February 5 - Romans 10:1-13

Wednesday, February 5, 2014

Romans 10:1-10 – Salvation for All

Brothers and sisters, my heart’s desire and prayer to God for the Israelites is that they may be saved. For I can testify about them that they are zealous for God, but their zeal is not based on knowledge. Since they did not know the righteousness of God and sought to establish their own, they did not submit to God’s righteousness. Christ is the culmination of the law so that there may be righteousness for everyone who believes. 

Moses writes this about the righteousness that is by the law: “The person who does these things will live by them.”  But the righteousness that is by faith says: “Do not say in your heart, ‘Who will ascend into heaven?’ ” (that is, to bring Christ down) “or ‘Who will descend into the deep?’ ” (that is, to bring Christ up from the dead). But what does it say? “The word is near you; it is in your mouth and in your heart,” that is, the message concerning faith that we proclaim: If you declare with your mouth, “Jesus is Lord,” and believe in your heart that God raised him from the dead, you will be saved.  For it is with your heart that you believe and are justified, and it is with your mouth that you profess your faith and are saved. As Scripture says, “Anyone who believes in him will never be put to shame.”  For there is no difference between Jew and Gentile—the same Lord is Lord of all and richly blesses all who call on him, for, “Everyone who calls on the name of the Lord will be saved.” 

Even with all that Paul has just declared regarding the Israelites, there is no doubt that he loves them deeply. It is his heart's desire and prayer that they may be saved. He sees their zeal for God, but their methods are misguided because they sought to gain righteousness on their own, rather than submitting to God.

There is a lesson, even in these words for each of us. Paul never stopped praying for those he knew were lost. Rather than writing them off, he expressed a desire for their salvation. We already know that he would have sacrificed his own place in heaven if the nation of Israel could have been brought into its glory. Oh, that we would be as willing to love those we don't understand or agree with.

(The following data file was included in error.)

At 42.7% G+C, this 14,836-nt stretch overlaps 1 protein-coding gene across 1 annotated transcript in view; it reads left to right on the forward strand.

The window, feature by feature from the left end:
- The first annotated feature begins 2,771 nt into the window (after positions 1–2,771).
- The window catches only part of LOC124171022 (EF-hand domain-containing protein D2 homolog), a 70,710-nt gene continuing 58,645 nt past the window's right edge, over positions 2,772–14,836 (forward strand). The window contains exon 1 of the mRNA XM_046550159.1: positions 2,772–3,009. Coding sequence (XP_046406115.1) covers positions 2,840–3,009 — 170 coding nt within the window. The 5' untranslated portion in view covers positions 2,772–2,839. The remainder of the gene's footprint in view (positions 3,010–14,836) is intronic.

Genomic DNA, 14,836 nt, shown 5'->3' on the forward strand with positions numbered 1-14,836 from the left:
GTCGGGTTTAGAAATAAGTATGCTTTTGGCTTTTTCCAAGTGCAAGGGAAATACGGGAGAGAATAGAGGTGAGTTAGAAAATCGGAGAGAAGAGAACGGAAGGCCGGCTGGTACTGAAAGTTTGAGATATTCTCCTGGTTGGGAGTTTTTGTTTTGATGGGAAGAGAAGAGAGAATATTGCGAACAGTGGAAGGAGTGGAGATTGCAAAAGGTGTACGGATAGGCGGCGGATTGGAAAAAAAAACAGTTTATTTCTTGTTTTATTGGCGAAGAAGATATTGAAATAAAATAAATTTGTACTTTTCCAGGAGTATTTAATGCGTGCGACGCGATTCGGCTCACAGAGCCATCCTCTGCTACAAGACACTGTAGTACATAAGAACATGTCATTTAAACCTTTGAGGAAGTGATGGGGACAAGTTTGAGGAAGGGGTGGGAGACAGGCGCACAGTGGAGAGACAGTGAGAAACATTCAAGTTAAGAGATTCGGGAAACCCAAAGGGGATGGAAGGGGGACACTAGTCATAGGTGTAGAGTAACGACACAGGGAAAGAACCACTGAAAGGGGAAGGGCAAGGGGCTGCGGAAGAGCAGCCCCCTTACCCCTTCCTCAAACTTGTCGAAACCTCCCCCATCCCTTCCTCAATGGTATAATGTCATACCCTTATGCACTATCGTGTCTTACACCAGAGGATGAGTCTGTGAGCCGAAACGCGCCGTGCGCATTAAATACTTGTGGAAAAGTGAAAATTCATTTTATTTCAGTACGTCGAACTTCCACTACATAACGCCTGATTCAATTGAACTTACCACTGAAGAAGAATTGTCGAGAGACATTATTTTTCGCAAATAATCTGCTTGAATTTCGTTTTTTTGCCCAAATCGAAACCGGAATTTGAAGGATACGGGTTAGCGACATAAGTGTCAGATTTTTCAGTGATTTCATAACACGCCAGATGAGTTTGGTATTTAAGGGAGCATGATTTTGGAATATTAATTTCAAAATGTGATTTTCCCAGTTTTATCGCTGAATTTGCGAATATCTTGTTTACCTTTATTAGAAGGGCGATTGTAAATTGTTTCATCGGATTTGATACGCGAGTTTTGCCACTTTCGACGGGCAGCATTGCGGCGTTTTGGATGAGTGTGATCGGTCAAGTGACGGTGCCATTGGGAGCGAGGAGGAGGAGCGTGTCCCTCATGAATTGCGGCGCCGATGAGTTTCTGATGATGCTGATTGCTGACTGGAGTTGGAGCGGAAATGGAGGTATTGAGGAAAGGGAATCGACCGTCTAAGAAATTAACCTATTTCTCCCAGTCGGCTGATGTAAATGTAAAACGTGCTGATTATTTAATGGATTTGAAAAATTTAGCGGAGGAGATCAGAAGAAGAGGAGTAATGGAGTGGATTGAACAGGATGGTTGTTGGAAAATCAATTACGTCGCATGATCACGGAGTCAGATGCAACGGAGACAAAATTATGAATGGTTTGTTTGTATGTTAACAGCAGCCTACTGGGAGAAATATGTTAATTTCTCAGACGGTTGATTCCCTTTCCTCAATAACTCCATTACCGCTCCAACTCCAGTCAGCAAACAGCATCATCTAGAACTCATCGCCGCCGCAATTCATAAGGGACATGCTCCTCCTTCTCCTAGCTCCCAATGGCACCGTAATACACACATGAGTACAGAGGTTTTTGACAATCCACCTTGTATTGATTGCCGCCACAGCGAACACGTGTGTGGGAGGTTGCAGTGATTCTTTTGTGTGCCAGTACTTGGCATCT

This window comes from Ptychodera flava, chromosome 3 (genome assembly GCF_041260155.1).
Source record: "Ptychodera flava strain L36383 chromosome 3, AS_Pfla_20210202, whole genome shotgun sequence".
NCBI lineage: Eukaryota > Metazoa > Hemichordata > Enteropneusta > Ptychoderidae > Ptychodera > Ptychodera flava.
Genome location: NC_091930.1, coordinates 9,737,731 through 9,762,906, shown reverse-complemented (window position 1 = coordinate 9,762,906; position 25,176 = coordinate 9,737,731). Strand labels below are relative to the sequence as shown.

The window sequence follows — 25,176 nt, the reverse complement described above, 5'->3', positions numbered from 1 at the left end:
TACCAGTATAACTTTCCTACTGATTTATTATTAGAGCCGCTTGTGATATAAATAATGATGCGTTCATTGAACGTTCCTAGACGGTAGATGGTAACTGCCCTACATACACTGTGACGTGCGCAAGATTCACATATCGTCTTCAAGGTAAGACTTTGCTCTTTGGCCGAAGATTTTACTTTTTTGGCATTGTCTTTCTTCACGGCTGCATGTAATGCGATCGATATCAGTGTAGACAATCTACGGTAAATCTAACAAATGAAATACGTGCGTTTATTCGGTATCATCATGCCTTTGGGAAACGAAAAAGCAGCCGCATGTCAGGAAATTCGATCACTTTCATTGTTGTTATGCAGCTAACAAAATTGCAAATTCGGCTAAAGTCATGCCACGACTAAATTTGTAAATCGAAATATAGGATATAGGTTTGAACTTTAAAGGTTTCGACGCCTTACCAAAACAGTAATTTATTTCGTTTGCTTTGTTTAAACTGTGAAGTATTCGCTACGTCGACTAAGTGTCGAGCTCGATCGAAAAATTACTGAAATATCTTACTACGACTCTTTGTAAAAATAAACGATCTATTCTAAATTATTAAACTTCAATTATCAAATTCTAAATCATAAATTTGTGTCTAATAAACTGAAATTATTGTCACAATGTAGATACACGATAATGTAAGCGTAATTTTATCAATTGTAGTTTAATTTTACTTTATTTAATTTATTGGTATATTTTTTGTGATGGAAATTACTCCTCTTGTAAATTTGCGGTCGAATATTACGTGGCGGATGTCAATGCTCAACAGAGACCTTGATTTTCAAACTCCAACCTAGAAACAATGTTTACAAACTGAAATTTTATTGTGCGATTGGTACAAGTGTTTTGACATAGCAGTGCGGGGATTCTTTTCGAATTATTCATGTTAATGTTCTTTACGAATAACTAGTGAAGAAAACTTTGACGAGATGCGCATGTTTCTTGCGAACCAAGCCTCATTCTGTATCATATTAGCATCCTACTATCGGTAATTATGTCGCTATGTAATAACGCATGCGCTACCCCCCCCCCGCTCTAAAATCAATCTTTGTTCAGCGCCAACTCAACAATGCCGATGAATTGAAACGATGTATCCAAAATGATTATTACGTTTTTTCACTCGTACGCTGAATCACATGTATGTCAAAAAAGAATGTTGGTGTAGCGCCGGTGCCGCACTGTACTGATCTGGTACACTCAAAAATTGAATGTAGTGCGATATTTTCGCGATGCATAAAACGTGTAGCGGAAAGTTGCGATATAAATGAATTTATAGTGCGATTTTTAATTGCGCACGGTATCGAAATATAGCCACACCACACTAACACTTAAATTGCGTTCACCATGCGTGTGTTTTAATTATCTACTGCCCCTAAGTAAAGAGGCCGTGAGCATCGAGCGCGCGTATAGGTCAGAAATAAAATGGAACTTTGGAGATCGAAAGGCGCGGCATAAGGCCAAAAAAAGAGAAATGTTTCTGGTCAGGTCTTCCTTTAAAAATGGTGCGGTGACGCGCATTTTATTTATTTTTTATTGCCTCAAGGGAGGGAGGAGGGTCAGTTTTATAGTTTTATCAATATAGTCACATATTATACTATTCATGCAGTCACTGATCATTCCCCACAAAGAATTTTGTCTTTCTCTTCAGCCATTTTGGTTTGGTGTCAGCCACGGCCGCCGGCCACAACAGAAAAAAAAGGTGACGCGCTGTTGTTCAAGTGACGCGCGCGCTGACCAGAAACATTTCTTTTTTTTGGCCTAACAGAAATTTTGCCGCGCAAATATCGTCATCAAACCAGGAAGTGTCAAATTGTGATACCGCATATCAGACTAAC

In verse 5, Paul lays out the argument that justification is scriptural. He wants to make sure that it is understood that God has always accepted people in this manner and begins by quoting Leviticus 18:5 – the one who does these things (obey the rules of the law) will live by them. In other words, if a person abides by all of the words of the law, they will achieve life. Now, it is obvious to most that no one can live up to the requirements of the law. It was meant to reflect God's character, not to achieve God's favor. Judaism transformed the law into a way to gain God's favor – based on personal achievement.

Paul goes on to say that righteousness based on faith doesn't require us to bring Christ down from heaven or up from the dead (from Deuteronomy 30:12-13, Psalm 107:26 – Paul is liberal with his use and adjustments of scripture). We do not have to do these incredible feats to know the will of God. Jesus is here. He is alive and has risen from the dead. Faith is available right now for those who will believe and confess that Jesus is Lord.  Faith is as close as in our mouth and in our heart.

In Romans 10:11, Paul quotes Isaiah 28:16. "Anyone who believes in him will never be put to shame" to cement the argument that Jews and Gentiles both have access to salvation through Jesus Christ. All it takes is faith. He quotes Joel 2:32 in Romans 10:13 – "Everyone who calls on the name of the Lord will be saved." This is comprehensive. There is no limitation based on race or creed. The Lord's salvation is available to everyone.